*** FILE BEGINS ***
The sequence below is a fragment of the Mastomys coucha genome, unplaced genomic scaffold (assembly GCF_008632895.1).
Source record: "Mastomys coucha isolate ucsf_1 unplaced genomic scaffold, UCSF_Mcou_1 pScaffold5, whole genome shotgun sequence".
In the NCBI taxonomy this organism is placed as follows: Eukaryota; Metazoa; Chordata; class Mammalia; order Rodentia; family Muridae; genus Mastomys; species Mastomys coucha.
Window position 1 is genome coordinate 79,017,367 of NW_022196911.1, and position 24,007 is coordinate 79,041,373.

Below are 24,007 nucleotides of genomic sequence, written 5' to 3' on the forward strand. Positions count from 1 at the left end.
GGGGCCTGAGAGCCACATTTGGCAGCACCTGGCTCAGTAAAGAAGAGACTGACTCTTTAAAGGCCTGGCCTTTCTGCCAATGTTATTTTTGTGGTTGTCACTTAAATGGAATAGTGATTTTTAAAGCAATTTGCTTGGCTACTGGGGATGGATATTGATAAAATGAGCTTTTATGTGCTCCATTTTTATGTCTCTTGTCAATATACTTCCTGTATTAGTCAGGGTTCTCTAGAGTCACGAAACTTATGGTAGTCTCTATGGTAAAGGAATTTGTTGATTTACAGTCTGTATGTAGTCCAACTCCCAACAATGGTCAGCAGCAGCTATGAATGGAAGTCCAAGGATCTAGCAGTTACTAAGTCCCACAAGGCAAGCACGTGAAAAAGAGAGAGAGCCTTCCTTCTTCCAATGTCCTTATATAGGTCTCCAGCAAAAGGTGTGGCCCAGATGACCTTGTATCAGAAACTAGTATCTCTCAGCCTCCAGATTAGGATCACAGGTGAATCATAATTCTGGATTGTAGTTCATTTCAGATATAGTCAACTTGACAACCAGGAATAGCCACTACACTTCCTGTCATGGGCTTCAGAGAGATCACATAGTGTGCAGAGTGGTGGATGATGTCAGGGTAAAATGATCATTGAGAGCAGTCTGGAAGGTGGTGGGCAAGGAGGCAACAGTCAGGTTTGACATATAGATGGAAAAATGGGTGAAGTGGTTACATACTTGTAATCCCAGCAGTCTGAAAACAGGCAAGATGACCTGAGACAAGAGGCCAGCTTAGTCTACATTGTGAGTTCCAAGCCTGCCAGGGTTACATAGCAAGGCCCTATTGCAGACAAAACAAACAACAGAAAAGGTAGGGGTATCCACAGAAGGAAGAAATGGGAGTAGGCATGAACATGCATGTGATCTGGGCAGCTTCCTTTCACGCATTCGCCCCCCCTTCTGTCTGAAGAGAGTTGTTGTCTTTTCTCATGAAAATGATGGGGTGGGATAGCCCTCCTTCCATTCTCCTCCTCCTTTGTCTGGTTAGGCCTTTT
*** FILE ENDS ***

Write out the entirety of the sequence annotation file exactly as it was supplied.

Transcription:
The sequence below is a fragment of the Mastomys coucha genome, unplaced genomic scaffold (assembly GCF_008632895.1).
Source record: "Mastomys coucha isolate ucsf_1 unplaced genomic scaffold, UCSF_Mcou_1 pScaffold5, whole genome shotgun sequence".
In the NCBI taxonomy this organism is placed as follows: Eukaryota; Metazoa; Chordata; class Mammalia; order Rodentia; family Muridae; genus Mastomys; species Mastomys coucha.
Window position 1 is genome coordinate 79,017,367 of NW_022196911.1, and position 24,007 is coordinate 79,041,373.

Below are 24,007 nucleotides of genomic sequence, written 5' to 3' on the forward strand. Positions count from 1 at the left end.
GGGGCCTGAGAGCCACATTTGGCAGCACCTGGCTCAGTAAAGAAGAGACTGACTCTTTAAAGGCCTGGCCTTTCTGCCAATGTTATTTTTGTGGTTGTCACTTAAATGGAATAGTGATTTTTAAAGCAATTTGCTTGGCTACTGGGGATGGATATTGATAAAATGAGCTTTTATGTGCTCCATTTTTATGTCTCTTGTCAATATACTTCCTGTATTAGTCAGGGTTCTCTAGAGTCACGAAACTTATGGTAGTCTCTATGGTAAAGGAATTTGTTGATTTACAGTCTGTATGTAGTCCAACTCCCAACAATGGTCAGCAGCAGCTATGAATGGAAGTCCAAGGATCTAGCAGTTACTAAGTCCCACAAGGCAAGCACGTGAAAAAGAGAGAGAGCCTTCCTTCTTCCAATGTCCTTATATAGGTCTCCAGCAAAAGGTGTGGCCCAGATGACCTTGTATCAGAAACTAGTATCTCTCAGCCTCCAGATTAGGATCACAGGTGAATCATAATTCTGGATTGTAGTTCATTTCAGATATAGTCAACTTGACAACCAGGAATAGCCACTACACTTCCTGTCATGGGCTTCAGAGAGATCACATAGTGTGCAGAGTGGTGGATGATGTCAGGGTAAAATGATCATTGAGAGCAGTCTGGAAGGTGGTGGGCAAGGAGGCAACAGTCAGGTTTGACATATAGATGGAAAAATGGGTGAAGTGGTTACATACTTGTAATCCCAGCAGTCTGAAAACAGGCAAGATGACCTGAGACAAGAGGCCAGCTTAGTCTACATTGTGAGTTCCAAGCCTGCCAGGGTTACATAGCAAGGCCCTATTGCAGACAAAACAAACAACAGAAAAGGTAGGGGTATCCACAGAAGGAAGAAATGGGAGTAGGCATGAACATGCATGTGATCTGGGCAGCTTCCTTTCACGCATTCGCCCCCCCTTCTGTCTGAAGAGAGTTGTTGTCTTTTCTCATGAAAATGATGGGGTGGGATAGCCCTCCTTCCATTCTCCTCCTCCTTTGTCTGGTTAGGCCTTTT